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FinCEN Proposed Rule Requires Reporting Residential Real Estate Professionals Closing All-Cash Deals with Entities and Trusts


Proposed Rule Requires Real Estate Professionals Closing All-Cash Residential Deals to Report to FinCEN

February 23, 2024  


FinCEN recently proposed a new rule to require real estate professionals to file transactional reports

The proposed rule requires certain entity and trust transactions in residential real estate to be reported to federal government

Real estate agents, brokers, and other service providers may be required to implement AML reporting programs to comply

The U.S. Department of the Treasury’s Financial Crimes Enforcement Network (FinCEN) recently published a proposed rule requiring certain professionals involved in real estate closings and settlements to report information to FinCEN about non-financed transfers of residential real estate to legal entities or trusts. 

The proposed rule is intended to combat and deter money laundering by increasing transparency in the U.S. residential real estate sector. It is defined by FinCEN as being “tailored to target residential real estate transfers considered to be high-risk for money laundering, while minimizing potential business burden.” The new rule will not require reporting transfers made to individuals.

Comments on the proposed rule are due within 60 days of its Feb. 16, 2024, publication in the Federal Register.

Key Reporting Requirements in the Proposed Rule

1. What Transactions Must Be Reported?

The proposed rule requires “non-financed residential real estate transaction[s]” be reported when the transferee is a legal entity or trust. This includes both sales and non-sale transfers, like gifts and trust transfers. There is no minimum dollar value reporting threshold.

A “non-financed transfer” is defined as any transfer that does not involve an extension of credit extended by a financial institution that has both an obligation to maintain an anti-money laundering (AML) program and an obligation to report suspicious transactions. These are sometimes referred to as “all-cash” transactions.

The proposed rule does not apply to transactions where the transferee is a natural person; it includes exceptions for transfers resulting from death, divorce, or bankruptcy.

2. Who Must Report?

The proposed rule applies to “persons engaged as a business in the provision of real estate closing and settlement services within the United States.” Most likely these reporting persons will include settlement agents, title insurance agents, escrow agents, and attorneys performing specified closing or settlement functions.

3. What Information Needs to Be Reported?

For each transaction, the real estate professional must file a real estate report that identifies the:

  • Reporting person
  • Legal entity or trust to which the residential real property is transferred
  • Beneficial owners of that transferee entity or transferee trust
  • Person that transfers the residential real property
  • Property being transferred, along with certain transactional information about the transfer

4. When Are Reports Due?

The proposed rule would require the real estate professional to file real estate reports with FinCEN no later than 30 days after the date of closing.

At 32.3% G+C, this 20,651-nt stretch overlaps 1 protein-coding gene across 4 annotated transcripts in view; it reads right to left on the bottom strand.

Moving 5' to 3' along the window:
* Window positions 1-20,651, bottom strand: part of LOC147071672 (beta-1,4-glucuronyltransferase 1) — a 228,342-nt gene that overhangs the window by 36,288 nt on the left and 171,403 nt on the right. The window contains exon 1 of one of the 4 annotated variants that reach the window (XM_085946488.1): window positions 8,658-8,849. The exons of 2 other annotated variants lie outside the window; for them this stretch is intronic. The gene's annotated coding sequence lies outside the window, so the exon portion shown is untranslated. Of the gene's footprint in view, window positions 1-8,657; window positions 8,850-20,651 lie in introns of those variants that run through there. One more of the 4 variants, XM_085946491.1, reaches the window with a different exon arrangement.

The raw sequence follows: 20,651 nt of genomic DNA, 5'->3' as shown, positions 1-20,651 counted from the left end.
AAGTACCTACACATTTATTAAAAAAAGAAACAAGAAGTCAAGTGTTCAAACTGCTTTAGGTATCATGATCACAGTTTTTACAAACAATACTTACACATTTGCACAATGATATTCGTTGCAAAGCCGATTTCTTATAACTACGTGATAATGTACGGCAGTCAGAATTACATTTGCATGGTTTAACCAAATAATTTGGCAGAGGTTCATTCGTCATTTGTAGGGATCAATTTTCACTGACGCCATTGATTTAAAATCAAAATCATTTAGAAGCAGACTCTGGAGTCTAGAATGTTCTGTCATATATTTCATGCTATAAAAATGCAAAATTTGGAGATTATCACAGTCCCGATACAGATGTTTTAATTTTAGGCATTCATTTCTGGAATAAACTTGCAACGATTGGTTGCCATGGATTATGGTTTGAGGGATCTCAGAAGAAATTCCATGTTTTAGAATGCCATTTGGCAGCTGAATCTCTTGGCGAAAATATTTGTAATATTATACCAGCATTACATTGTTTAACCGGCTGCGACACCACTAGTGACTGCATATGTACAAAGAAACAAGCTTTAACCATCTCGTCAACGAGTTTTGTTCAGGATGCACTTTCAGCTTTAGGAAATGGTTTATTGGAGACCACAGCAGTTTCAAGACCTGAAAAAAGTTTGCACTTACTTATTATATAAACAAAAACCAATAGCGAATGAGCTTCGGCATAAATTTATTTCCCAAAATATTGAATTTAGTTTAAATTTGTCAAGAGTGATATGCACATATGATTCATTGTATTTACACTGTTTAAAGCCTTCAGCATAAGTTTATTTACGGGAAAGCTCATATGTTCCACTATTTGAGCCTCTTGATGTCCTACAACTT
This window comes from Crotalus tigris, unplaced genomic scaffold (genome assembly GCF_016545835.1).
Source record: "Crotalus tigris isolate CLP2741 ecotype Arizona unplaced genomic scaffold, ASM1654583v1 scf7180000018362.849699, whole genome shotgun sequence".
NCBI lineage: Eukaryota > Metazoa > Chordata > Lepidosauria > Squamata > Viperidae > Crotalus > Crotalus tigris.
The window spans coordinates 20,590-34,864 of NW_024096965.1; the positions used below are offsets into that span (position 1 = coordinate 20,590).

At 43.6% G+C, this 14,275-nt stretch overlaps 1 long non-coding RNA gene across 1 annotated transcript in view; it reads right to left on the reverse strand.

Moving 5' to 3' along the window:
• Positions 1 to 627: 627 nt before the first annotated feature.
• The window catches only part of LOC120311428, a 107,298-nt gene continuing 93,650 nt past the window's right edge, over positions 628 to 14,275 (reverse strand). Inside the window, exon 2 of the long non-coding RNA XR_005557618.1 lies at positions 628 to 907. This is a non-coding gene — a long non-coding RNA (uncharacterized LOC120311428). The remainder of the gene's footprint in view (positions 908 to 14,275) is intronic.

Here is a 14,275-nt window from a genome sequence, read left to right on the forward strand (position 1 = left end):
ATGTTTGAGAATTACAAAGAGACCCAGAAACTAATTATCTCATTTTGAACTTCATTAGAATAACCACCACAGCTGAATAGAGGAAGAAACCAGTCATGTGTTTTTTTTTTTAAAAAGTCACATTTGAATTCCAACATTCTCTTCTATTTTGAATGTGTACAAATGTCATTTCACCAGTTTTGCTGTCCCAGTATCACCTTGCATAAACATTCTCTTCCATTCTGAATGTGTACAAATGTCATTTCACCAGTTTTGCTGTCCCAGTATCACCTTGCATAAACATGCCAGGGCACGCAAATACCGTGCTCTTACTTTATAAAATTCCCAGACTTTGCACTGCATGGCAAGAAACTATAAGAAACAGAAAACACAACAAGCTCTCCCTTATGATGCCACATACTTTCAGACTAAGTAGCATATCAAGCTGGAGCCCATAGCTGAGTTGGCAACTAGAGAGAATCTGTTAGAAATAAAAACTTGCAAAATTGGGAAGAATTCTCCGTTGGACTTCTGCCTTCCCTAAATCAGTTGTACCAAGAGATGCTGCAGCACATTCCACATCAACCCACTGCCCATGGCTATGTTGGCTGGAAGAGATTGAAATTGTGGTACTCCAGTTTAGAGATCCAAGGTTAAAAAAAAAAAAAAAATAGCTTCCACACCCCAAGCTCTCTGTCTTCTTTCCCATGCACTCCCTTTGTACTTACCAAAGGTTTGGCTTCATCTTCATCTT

Key Takeaways

Reporting real estate professionals, called “Covered Real Estate Businesses” under the rule, will not be required to develop AML programs like those at most U.S. financial institutions.

However, real estate professionals will need to institute policies and reporting procedures to ensure that they timely file and comply with the applicable reporting requirements. These procedures will require methods and document retention policies and procedures for identifying beneficial owners for certain trusts and legal entities.

Receiving information relating to the beneficial ownership of these businesses and entities may also require real estate professionals to institute their own compliance systems to implement screening procedures to ensure they are not facilitating transactions for illicit and/or prohibited persons or entities. The proposed rule adds to FinCEN's previous Residential Real Estate Geographic Targeting Order program imposed on title companies and would replace it with national reporting requirements.

Given the many settlement and transactional providers and professionals involved in real estate transactions, the proposed rule identifies a “cascade” of reporting obligations. Compliance with these multi-party reporting requirements may require real estate professionals to coordinate and identify the services and position of the other professionals and providers relative to their transactions to ensure reporting requirements are met.

To obtain more information, please contact the Barnes & Thornburg attorney with whom you work or Sal LaViña at 424-239-3743 or spl@btlaw.com, Josh Hollingsworth at 317-261-7854 or joshua.hollingsworth@btlaw.com, Katie Mills at 310-284-3820 or katie.mills@btlaw.com, or Molly Stewart (paralegal) at 646-746-2018 or mstewart@btlaw.com.

© 2024 Barnes & Thornburg LLP. All Rights Reserved. This page, and all information on it, is proprietary and the property of Barnes & Thornburg LLP. It may not be reproduced, in any form, without the express written consent of Barnes & Thornburg LLP.

This Barnes & Thornburg LLP publication should not be construed as legal advice or legal opinion on any specific facts or circumstances. The contents are intended for general informational purposes only, and you are urged to consult your own lawyer on any specific legal questions you may have concerning your situation.



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